What drives Holcim’s strategy?

What drives Holcim’s strategy?
Published: 06 February 2006

"I think everybody is very positive about India. There’s substantial further growth expected in the coming years," said Mr Markus Akermann, chief executive officer of Holcim, in a conference call on January 30, after the announcement of the deal to buy a controlling stake in Gujarat Ambuja Cement. Last year, he had detailed Holcim’s strategy to enter the Indian market when it announced its strategic alliance with Gujarat Ambuja Cements and a decision to buy a 50 per cent stake in ACC. Here are some edited extracts from the views expressed by Mr Akermann as reported in The Hindu:

I would like to describe the overall strategic thinking that drives our investment rationale. Our investment focus is essentially driven by market maturity considerations. Let’s start with the emerging markets. These are typically cement-focused, with some 80-90 per cent of sales in bags and with only around 10 or 20 per cent of cement being sold loose.

Cement is sold directly to the final customer, such as the local house-builder, commonly through dealer networks. But there is no professional ready-mix industry and no sophisticated downstream activities. Essentially, cement is branded and sold by the bag.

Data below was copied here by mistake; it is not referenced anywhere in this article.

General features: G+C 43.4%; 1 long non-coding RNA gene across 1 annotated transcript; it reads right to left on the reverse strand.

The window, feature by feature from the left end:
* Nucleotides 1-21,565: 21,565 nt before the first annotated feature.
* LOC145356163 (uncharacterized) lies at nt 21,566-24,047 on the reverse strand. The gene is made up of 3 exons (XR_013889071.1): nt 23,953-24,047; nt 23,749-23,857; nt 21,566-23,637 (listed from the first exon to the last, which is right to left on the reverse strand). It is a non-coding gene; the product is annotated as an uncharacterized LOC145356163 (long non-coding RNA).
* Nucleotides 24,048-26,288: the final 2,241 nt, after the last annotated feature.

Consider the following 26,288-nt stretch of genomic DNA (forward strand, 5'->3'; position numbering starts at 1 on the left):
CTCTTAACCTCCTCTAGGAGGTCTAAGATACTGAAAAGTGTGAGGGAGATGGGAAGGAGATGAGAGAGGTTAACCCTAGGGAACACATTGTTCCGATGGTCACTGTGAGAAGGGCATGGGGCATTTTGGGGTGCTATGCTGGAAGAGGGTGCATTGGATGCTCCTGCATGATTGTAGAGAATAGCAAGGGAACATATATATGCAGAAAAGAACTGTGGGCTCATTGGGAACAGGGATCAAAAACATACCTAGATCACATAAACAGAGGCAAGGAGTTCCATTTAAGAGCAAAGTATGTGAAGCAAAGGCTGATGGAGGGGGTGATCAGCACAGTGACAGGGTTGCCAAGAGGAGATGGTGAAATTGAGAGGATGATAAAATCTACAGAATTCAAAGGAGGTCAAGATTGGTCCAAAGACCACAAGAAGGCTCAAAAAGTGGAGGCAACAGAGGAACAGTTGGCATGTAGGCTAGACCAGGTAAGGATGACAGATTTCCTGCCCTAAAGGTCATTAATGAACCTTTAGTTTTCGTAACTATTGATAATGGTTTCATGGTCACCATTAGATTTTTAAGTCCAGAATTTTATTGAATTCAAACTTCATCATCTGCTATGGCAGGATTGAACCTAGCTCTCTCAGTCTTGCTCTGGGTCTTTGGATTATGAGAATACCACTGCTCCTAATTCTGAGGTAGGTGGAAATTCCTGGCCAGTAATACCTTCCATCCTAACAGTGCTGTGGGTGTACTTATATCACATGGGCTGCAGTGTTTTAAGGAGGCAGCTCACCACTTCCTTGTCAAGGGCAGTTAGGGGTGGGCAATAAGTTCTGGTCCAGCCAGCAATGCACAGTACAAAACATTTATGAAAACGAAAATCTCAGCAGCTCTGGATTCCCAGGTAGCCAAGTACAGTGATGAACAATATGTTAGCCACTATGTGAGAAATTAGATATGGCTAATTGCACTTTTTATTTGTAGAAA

India fits into this category. As markets gradually develop, more sophisticated demand patterns emerge and we see the emergence of value-added products, such as ready-mix and pre-cast concrete. The markets of Eastern Europe or Latin America or other Asia Pacific markets, for instance, fall into this category.

Now you ask, why India? It is not only the world’s second largest market with nearly 120Mt of annual demand but it is growing fast from a relatively low base still. The industry structure is improving with the top five players now controlling over 50 per cent of capacity and with little or no new capacity coming on stream in the next two years.

If two drivers of cement demand are population growth and per capita GDP, India benefits from both. India will give our emerging market portfolio in Asia Pacific a significant boost. We will gain a strong foothold in a market that is larger than Europe, with a population of over one billion people and growing. We will achieve instant coverage across the whole sub-continent.

With regard to the capacity expansion, there will probably be de-bottlenecking projects. There will be capacity addition brown-fields. I do not see a huge investment boom coming, but look at a market that is growing by eight per cent and it’s clear that you have to add capacity. We are used to that. We did that in Mexico. Every three years we had to build a new kiln, that’s normal in emerging markets. Gradually, the prices are moving into a reinvestment level. We believe also that with the very high capacity utilisation in the Indian market and with the ongoing consolidation process, these prices will remain at least on a reinvestment level. We believe we too can add value with our expertise in alternative fuels and raw materials, procurement, energy supply and sourcing, for example, and we see opportunities to improve efficiencies and returns.